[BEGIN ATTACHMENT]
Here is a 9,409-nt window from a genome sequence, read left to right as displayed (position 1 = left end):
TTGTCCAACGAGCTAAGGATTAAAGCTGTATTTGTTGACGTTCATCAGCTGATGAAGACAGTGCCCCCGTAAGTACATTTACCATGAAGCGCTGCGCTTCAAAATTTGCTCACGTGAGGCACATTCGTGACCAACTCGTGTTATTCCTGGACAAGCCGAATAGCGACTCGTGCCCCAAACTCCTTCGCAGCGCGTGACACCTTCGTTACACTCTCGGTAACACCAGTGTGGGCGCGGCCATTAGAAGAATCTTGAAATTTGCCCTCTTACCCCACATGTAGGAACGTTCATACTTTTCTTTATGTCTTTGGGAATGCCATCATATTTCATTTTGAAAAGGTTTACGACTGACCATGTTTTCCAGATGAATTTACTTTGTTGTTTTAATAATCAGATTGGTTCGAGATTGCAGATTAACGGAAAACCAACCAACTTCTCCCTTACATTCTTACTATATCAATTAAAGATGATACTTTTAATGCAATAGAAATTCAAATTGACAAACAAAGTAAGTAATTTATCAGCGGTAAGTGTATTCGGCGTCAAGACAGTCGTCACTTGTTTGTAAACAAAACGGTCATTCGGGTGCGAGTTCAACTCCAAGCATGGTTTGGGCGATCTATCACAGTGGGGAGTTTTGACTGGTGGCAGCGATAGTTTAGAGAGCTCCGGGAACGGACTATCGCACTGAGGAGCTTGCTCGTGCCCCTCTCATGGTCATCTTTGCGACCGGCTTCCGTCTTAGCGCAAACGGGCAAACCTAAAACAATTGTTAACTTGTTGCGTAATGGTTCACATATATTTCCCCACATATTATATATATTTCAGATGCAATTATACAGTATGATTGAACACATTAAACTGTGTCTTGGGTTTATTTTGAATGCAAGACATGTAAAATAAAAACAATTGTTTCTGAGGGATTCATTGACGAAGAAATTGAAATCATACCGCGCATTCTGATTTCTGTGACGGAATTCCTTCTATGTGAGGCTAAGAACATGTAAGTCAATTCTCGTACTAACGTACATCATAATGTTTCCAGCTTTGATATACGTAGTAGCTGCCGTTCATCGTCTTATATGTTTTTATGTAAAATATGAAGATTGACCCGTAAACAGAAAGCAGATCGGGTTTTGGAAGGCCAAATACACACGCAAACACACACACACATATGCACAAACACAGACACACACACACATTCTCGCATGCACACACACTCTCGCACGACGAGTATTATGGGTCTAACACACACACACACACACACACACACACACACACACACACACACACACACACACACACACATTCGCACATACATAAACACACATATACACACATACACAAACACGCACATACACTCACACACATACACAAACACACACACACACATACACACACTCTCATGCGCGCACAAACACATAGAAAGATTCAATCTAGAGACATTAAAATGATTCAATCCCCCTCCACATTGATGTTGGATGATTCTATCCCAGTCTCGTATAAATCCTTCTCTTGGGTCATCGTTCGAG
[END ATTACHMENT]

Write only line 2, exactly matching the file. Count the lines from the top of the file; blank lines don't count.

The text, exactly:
TTGTCCAACGAGCTAAGGATTAAAGCTGTATTTGTTGACGTTCATCAGCTGATGAAGACAGTGCCCCCGTAAGTACATTTACCATGAAGCGCTGCGCTTCAAAATTTGCTCACGTGAGGCACATTCGTGACCAACTCGTGTTATTCCTGGACAAGCCGAATAGCGACTCGTGCCCCAAACTCCTTCGCAGCGCGTGACACCTTCGTTACACTCTCGGTAACACCAGTGTGGGCGCGGCCATTAGAAGAATCTTGAAATTTGCCCTCTTACCCCACATGTAGGAACGTTCATACTTTTCTTTATGTCTTTGGGAATGCCATCATATTTCATTTTGAAAAGGTTTACGACTGACCATGTTTTCCAGATGAATTTACTTTGTTGTTTTAATAATCAGATTGGTTCGAGATTGCAGATTAACGGAAAACCAACCAACTTCTCCCTTACATTCTTACTATATCAATTAAAGATGATACTTTTAATGCAATAGAAATTCAAATTGACAAACAAAGTAAGTAATTTATCAGCGGTAAGTGTATTCGGCGTCAAGACAGTCGTCACTTGTTTGTAAACAAAACGGTCATTCGGGTGCGAGTTCAACTCCAAGCATGGTTTGGGCGATCTATCACAGTGGGGAGTTTTGACTGGTGGCAGCGATAGTTTAGAGAGCTCCGGGAACGGACTATCGCACTGAGGAGCTTGCTCGTGCCCCTCTCATGGTCATCTTTGCGACCGGCTTCCGTCTTAGCGCAAACGGGCAAACCTAAAACAATTGTTAACTTGTTGCGTAATGGTTCACATATATTTCCCCACATATTATATATATTTCAGATGCAATTATACAGTATGATTGAACACATTAAACTGTGTCTTGGGTTTATTTTGAATGCAAGACATGTAAAATAAAAACAATTGTTTCTGAGGGATTCATTGACGAAGAAATTGAAATCATACCGCGCATTCTGATTTCTGTGACGGAATTCCTTCTATGTGAGGCTAAGAACATGTAAGTCAATTCTCGTACTAACGTACATCATAATGTTTCCAGCTTTGATATACGTAGTAGCTGCCGTTCATCGTCTTATATGTTTTTATGTAAAATATGAAGATTGACCCGTAAACAGAAAGCAGATCGGGTTTTGGAAGGCCAAATACACACGCAAACACACACACACATATGCACAAACACAGACACACACACACATTCTCGCATGCACACACACTCTCGCACGACGAGTATTATGGGTCTAACACACACACACACACACACACACACACACACACACACACACACACACACACACACACACATTCGCACATACATAAACACACATATACACACATACACAAACACGCACATACACTCACACACATACACAAACACACACACACACATACACACACTCTCATGCGCGCACAAACACATAGAAAGATTCAATCTAGAGACATTAAAATGATTCAATCCCCCTCCACATTGATGTTGGATGATTCTATCCCAGTCTCGTATAAATCCTTCTCTTGGGTCATCGTTCGAG